As Calvert and St. Mary’s Counties, along with much of the Eastern Shore and Western Maryland move to dominance by the GOP amid waves of huge tax hikes approved by Democrats in Charles County and the mega-counties of Montgomery, Howard, Prince Georges and Baltimore City, Democrats such as John Wood, John Bohanan and Roy Dyson may be serving their final terms in office. Here is the story of one Democrat who is the only one holding state-wide office in much of the South.
From Governing: Jim Hood speaks with a folksy twang. He says grace before dinner and styles his hair like the late country singer Conway Twitty. An American flag nearly as long as Hood juts from the brick portico of his suburban Jackson, Miss., home, and just inside the front door, he keeps a Good News Bible in plain view for guests to peruse. Out back he stores his tractor and guns in a woodshed and on days when he needs to get his mind off work as Mississippi’s attorney general, he retreats to the shed, where he takes used ammunition casings from his weekend hunting excursions and reloads them manually, shell by shell.
You might say Jim Hood is about as Mississippi as you can get. In one respect, though, he’s unusual for a politician in his home state: He’s a Democrat — and, on certain occasions, a liberal one. He prosecuted a Ku Klux Klan member for a 40-year-old murder and sued pharmaceutical companies over high drug prices. He declined to join a challenge to the national health-care law, and believes his state should participate in the expansion of Medicaid. None of that has seemed to hurt him politically.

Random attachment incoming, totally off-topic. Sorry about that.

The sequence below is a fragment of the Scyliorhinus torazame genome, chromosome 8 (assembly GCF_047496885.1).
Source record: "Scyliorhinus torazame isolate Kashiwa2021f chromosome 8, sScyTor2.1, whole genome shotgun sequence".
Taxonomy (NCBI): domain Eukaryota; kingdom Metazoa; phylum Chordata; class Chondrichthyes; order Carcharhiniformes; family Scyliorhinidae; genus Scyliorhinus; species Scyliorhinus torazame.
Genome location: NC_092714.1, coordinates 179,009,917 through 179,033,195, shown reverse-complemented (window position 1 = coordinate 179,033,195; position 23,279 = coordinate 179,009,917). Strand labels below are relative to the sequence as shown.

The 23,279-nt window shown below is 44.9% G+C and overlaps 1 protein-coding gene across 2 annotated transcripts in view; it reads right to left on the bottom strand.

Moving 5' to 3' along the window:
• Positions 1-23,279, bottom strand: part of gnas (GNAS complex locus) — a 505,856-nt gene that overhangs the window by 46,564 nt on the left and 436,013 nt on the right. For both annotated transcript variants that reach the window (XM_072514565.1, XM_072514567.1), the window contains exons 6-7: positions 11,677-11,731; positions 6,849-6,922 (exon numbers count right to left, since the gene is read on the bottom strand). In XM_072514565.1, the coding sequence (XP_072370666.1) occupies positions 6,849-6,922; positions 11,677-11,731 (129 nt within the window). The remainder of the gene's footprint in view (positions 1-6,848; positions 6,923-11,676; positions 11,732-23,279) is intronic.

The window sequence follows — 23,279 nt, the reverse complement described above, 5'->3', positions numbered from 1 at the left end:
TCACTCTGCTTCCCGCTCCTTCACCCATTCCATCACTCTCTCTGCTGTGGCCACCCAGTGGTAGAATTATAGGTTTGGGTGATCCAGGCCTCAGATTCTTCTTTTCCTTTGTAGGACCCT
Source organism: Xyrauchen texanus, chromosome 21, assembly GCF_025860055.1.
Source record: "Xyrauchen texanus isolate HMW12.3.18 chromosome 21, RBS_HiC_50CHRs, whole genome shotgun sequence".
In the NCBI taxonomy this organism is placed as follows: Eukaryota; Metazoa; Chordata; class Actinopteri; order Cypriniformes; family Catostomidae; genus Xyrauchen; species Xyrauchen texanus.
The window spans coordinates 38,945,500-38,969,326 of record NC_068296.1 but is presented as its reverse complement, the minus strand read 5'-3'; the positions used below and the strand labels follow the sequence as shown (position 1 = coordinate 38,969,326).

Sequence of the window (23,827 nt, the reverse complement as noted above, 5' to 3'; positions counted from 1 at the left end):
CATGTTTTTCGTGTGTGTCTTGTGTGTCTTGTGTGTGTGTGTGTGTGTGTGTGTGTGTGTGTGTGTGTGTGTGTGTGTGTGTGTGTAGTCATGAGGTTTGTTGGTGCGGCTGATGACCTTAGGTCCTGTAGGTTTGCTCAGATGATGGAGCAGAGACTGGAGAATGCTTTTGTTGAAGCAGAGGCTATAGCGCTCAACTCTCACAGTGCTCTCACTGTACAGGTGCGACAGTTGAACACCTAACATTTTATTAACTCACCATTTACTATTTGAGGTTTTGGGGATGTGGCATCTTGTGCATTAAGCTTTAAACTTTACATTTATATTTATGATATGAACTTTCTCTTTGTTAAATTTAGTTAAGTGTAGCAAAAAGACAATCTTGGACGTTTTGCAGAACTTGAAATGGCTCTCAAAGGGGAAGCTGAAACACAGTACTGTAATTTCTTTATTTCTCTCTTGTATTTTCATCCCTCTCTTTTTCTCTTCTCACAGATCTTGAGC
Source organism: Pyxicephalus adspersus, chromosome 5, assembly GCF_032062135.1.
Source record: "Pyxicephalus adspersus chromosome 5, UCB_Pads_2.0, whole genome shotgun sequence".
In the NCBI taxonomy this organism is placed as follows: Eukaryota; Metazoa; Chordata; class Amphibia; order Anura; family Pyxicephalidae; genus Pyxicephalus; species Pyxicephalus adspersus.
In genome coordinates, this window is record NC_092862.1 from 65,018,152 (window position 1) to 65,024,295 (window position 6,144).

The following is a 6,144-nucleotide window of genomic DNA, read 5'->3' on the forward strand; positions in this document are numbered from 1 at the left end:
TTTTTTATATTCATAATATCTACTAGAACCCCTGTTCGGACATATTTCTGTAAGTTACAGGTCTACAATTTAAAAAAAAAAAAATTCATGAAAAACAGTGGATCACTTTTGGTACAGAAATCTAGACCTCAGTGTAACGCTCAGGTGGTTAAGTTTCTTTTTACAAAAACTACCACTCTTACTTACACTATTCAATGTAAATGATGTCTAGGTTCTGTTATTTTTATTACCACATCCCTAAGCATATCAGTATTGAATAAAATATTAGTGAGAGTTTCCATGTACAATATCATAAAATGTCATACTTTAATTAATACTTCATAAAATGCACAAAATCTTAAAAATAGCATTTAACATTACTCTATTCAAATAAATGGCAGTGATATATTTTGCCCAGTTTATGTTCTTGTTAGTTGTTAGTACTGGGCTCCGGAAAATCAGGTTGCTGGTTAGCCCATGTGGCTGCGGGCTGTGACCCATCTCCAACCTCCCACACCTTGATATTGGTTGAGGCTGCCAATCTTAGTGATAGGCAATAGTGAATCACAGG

Every other statewide officeholder in Mississippi is a Republican. In fact, across the seven states of the Deep South, every other governor, attorney general and secretary of state belongs to the GOP. Yet Hood has held onto his job easily for nearly a decade. In the 2011 election, his third successful bid for attorney general, he won a higher percentage of